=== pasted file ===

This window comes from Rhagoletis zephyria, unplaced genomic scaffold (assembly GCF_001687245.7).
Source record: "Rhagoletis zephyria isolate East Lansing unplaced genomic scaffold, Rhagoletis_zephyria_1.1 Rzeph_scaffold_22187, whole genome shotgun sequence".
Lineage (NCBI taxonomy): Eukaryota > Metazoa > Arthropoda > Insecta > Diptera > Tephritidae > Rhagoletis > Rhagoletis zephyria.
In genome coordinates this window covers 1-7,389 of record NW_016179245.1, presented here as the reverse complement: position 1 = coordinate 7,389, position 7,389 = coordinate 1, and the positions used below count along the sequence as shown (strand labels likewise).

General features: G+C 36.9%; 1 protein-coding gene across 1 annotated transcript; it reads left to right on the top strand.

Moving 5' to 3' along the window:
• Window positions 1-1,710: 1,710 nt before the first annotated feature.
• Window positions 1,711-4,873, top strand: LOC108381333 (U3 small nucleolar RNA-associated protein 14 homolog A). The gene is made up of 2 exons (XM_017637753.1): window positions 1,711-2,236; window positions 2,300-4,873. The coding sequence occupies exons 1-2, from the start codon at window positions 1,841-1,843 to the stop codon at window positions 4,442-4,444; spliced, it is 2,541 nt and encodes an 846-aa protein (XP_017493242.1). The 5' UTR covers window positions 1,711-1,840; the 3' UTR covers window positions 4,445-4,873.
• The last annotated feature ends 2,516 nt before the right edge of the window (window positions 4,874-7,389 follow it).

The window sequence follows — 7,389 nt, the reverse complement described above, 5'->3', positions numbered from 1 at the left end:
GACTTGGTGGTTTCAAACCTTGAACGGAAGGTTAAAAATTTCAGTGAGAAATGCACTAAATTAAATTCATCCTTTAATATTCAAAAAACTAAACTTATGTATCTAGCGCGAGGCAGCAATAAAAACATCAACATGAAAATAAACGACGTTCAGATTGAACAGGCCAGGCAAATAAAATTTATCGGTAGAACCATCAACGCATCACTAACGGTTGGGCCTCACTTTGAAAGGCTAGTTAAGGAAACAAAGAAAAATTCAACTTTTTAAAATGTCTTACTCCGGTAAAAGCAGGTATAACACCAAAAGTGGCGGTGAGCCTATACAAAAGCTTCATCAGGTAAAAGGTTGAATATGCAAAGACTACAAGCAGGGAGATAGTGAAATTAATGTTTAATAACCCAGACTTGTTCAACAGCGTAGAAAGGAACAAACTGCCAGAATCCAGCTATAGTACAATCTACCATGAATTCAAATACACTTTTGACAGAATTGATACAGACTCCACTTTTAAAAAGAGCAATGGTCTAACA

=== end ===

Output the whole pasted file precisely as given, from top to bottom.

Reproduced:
This window comes from Rhagoletis zephyria, unplaced genomic scaffold (assembly GCF_001687245.7).
Source record: "Rhagoletis zephyria isolate East Lansing unplaced genomic scaffold, Rhagoletis_zephyria_1.1 Rzeph_scaffold_22187, whole genome shotgun sequence".
Lineage (NCBI taxonomy): Eukaryota > Metazoa > Arthropoda > Insecta > Diptera > Tephritidae > Rhagoletis > Rhagoletis zephyria.
In genome coordinates this window covers 1-7,389 of record NW_016179245.1, presented here as the reverse complement: position 1 = coordinate 7,389, position 7,389 = coordinate 1, and the positions used below count along the sequence as shown (strand labels likewise).

General features: G+C 36.9%; 1 protein-coding gene across 1 annotated transcript; it reads left to right on the top strand.

Moving 5' to 3' along the window:
• Window positions 1-1,710: 1,710 nt before the first annotated feature.
• Window positions 1,711-4,873, top strand: LOC108381333 (U3 small nucleolar RNA-associated protein 14 homolog A). The gene is made up of 2 exons (XM_017637753.1): window positions 1,711-2,236; window positions 2,300-4,873. The coding sequence occupies exons 1-2, from the start codon at window positions 1,841-1,843 to the stop codon at window positions 4,442-4,444; spliced, it is 2,541 nt and encodes an 846-aa protein (XP_017493242.1). The 5' UTR covers window positions 1,711-1,840; the 3' UTR covers window positions 4,445-4,873.
• The last annotated feature ends 2,516 nt before the right edge of the window (window positions 4,874-7,389 follow it).

The window sequence follows — 7,389 nt, the reverse complement described above, 5'->3', positions numbered from 1 at the left end:
GACTTGGTGGTTTCAAACCTTGAACGGAAGGTTAAAAATTTCAGTGAGAAATGCACTAAATTAAATTCATCCTTTAATATTCAAAAAACTAAACTTATGTATCTAGCGCGAGGCAGCAATAAAAACATCAACATGAAAATAAACGACGTTCAGATTGAACAGGCCAGGCAAATAAAATTTATCGGTAGAACCATCAACGCATCACTAACGGTTGGGCCTCACTTTGAAAGGCTAGTTAAGGAAACAAAGAAAAATTCAACTTTTTAAAATGTCTTACTCCGGTAAAAGCAGGTATAACACCAAAAGTGGCGGTGAGCCTATACAAAAGCTTCATCAGGTAAAAGGTTGAATATGCAAAGACTACAAGCAGGGAGATAGTGAAATTAATGTTTAATAACCCAGACTTGTTCAACAGCGTAGAAAGGAACAAACTGCCAGAATCCAGCTATAGTACAATCTACCATGAATTCAAATACACTTTTGACAGAATTGATACAGACTCCACTTTTAAAAAGAGCAATGGTCTAACA